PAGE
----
Inside the lives of 5 slain Dallas police officers


One of the cops had just gotten married. Another had a 2-year-old daughter. And a third had been working in a prison in Detroit before landing his dream job with the Dallas Police Department.

The five law-enforcement officers slain by a racist sniper — in an ambush that left seven others wounded — came from various backgrounds, but all were protecting the public as it peacefully protested a spate of recent police shootings.

The first fallen officer identified Friday was Brent Thompson, a 43-year-old transit cop who was married two weeks ago to Emily Thompson, who works for the same force.

Thompson joined the Dallas Area Rapid Transit police in November 2009 and was the agency’s first officer killed in the line of duty.

His LinkedIn page says he patrolled the northwest section and loved the teamwork involved with the job.

“I am constantly looking for different ways to serve the department,” he wrote.

Before joining DART, he was an international police liaison officer for military contractor DynCorp International and helped train police officers in Afghanistan and Iraq.

He would have turned 44 this month.

“This is very heart-breaking,” DART authority chief James Spiller said.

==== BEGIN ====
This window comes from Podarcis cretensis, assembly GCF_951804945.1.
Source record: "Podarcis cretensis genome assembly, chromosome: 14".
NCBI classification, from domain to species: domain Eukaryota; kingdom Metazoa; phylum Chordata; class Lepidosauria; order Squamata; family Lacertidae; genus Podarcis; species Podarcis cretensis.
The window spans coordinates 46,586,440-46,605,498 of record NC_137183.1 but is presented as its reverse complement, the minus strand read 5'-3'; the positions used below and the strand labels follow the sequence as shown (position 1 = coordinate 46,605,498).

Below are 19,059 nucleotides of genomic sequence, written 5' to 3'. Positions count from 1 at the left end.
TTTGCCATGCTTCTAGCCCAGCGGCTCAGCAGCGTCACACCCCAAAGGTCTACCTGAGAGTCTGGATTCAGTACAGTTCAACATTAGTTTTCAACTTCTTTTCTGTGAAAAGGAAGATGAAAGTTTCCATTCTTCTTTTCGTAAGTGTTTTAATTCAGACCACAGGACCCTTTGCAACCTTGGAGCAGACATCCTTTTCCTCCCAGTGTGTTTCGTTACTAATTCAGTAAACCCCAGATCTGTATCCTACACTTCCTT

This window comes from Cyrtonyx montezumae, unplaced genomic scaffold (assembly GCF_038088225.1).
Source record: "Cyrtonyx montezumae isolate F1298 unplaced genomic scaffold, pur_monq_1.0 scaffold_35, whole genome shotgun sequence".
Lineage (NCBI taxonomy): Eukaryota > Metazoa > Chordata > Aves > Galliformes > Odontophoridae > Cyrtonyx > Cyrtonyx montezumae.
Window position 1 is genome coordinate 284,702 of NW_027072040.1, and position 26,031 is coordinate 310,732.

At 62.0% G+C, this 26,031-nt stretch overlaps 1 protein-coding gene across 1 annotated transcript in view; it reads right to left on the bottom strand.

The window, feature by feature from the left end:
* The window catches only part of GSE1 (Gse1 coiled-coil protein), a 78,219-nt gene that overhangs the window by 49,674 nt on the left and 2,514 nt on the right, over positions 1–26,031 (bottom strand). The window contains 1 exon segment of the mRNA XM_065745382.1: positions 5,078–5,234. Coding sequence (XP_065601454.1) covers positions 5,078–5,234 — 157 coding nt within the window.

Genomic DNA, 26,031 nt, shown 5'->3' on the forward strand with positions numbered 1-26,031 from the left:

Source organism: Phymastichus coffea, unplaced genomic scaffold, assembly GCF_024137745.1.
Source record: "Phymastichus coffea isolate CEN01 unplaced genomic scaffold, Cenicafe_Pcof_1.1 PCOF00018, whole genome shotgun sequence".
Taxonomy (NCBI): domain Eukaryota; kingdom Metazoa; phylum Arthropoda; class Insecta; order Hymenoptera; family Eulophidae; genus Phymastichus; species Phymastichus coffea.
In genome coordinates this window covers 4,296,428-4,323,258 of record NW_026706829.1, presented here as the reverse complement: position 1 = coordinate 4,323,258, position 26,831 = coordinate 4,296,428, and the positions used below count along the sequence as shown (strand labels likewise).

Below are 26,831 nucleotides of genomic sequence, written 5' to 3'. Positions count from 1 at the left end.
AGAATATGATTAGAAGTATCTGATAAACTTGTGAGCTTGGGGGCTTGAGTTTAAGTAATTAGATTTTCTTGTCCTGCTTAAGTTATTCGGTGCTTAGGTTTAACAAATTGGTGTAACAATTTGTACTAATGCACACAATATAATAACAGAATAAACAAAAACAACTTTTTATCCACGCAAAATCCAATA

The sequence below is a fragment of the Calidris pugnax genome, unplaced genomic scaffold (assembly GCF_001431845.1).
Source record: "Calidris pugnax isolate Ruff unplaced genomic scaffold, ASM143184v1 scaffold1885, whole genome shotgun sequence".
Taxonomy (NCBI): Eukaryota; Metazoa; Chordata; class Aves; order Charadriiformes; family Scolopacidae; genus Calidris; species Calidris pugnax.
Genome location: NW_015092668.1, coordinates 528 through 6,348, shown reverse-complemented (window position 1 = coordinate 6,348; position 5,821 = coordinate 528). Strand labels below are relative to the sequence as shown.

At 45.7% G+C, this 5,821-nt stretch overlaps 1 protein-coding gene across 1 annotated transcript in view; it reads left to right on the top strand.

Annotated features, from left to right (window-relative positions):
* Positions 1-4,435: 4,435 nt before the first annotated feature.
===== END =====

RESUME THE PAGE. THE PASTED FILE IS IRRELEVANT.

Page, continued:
Family members praised Thompson’s bravery online.

“Thank you for serving our country,” one wrote on Facebook.

Like Thompson, Dallas Police Officer Patrick Zamarripa, 32 — a husband who leaves behind a 2-year-old daughter — also served in the Middle East. He did three tours in the Navy.

His stepmother, Maria Zamarripa, 50, told The Post that she had always felt uneasy about his job.

“We were always afraid something like this would happen,” she said. “But he told us to not worry about him.”

Patrick Zamarripa’s stepbrother, Dustin Martinez, tweeted a photo of him in police uniform.

“Love you brother. Couldn’t be prouder. We’ll see you again,” Martinez wrote.

On Zamarripa’s Facebook page, friends commented on recent photos of a vacation he took with wife Kristy.

“You were a good man, and we were all proud of you!” one wrote.

Krol’s mother, Susan Ehlke told station WXYZ her son was a “caring person” who loved being a cop.

“He knew the danger of the job, but he never shied away from his duty as a police officer,” she said.

Sgt. Michael Smith, 55, who joined the Dallas Police Department in 1989, was a former Army Ranger. He had two young daughters.

Lorne Ahrens, 48, who served on the force for 14 years, was married to Dallas Detective Kat­rina Ahrens. The couple had two young kids, ages 10 and 8. He spoke at their school about what it means to be a cop.

After keeping vigil at the hospital, his wife came home and told the children their dad died trying to help people.

Related Posts